The Plight of the Homeless

In one of Douglas Adams’ very silly books, Zaphod Beeblebrox, the egocentric two-headed president of the universe, is condemned to undergo the ordeal of the Total Perspective Vortex.  It is an excruciating form of torture that exposes the criminal to a sense of the infinite size of the universe and his own small place in it.  The result is the annihilation of the self.  The device was designed by a scientist who got tired of his wife telling him to put things in perspective.  The nagging wife might just as well have been Adam Smith or William Godwin or any one of the liberal philosophers who insist that we look at ourselves as an impartial spectator or extraterrestrial would.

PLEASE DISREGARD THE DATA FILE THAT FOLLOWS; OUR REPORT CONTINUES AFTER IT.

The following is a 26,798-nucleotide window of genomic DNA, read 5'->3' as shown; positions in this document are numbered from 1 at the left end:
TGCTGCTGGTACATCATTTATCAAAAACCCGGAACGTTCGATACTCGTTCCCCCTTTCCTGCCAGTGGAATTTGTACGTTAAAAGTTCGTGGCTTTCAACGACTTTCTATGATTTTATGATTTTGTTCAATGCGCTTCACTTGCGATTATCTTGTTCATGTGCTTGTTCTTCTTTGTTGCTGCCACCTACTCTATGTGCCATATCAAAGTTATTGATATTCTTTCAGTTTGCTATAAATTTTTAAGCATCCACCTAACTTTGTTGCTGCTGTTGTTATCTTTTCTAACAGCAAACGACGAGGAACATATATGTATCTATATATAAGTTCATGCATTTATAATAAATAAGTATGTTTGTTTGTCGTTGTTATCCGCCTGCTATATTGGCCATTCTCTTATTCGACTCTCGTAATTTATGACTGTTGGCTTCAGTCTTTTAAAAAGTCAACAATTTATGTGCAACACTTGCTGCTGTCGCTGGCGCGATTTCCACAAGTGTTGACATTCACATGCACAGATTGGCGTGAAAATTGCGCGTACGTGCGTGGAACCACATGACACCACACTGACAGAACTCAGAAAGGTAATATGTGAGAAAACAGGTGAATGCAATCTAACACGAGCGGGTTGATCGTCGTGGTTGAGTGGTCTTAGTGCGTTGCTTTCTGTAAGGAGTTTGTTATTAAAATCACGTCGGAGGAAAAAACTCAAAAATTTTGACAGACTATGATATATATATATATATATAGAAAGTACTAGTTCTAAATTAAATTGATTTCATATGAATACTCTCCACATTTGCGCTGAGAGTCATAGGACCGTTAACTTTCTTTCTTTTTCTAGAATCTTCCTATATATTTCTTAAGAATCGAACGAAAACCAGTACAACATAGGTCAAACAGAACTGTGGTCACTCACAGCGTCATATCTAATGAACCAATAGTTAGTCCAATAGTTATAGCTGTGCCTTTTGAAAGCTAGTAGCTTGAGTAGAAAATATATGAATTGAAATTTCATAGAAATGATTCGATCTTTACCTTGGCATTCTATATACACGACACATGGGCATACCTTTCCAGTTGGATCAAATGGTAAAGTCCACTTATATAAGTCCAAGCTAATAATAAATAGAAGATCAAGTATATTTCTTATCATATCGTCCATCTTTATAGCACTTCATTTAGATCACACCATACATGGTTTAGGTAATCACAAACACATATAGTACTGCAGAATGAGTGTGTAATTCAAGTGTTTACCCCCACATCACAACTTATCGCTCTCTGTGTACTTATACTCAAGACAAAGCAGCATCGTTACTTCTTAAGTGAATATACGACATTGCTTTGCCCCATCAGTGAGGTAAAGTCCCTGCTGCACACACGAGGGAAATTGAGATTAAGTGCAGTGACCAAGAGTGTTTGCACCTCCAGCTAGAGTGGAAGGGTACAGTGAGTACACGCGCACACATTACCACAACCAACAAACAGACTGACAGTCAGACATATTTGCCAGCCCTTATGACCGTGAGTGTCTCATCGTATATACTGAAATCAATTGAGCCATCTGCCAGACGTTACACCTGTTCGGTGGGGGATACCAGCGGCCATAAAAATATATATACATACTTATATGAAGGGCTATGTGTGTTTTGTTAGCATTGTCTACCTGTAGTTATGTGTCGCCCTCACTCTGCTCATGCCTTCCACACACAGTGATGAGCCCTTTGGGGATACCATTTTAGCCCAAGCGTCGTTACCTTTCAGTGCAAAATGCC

Liberals preach perspective, Epicureans advise indifference to friends and nation, and Buddhists long for Nirvana.  Today, it is principally Christians who insist on a sense of place.  Our universe is filled with special places: This earth, to which God deigned to send His Son; the land of Judea, where He was born; Galilee, which He regarded as home; the cities of the Greeks that gave us our civilization; and Rome, still the urbs aeterna, the seat of an empire of which our world, so full of itself and little else, is the merest afterthought.

When most of us think of place, however, it is not Rome or Bethlehem we have in mind but the place we came from.  But how many of us live in the town,...

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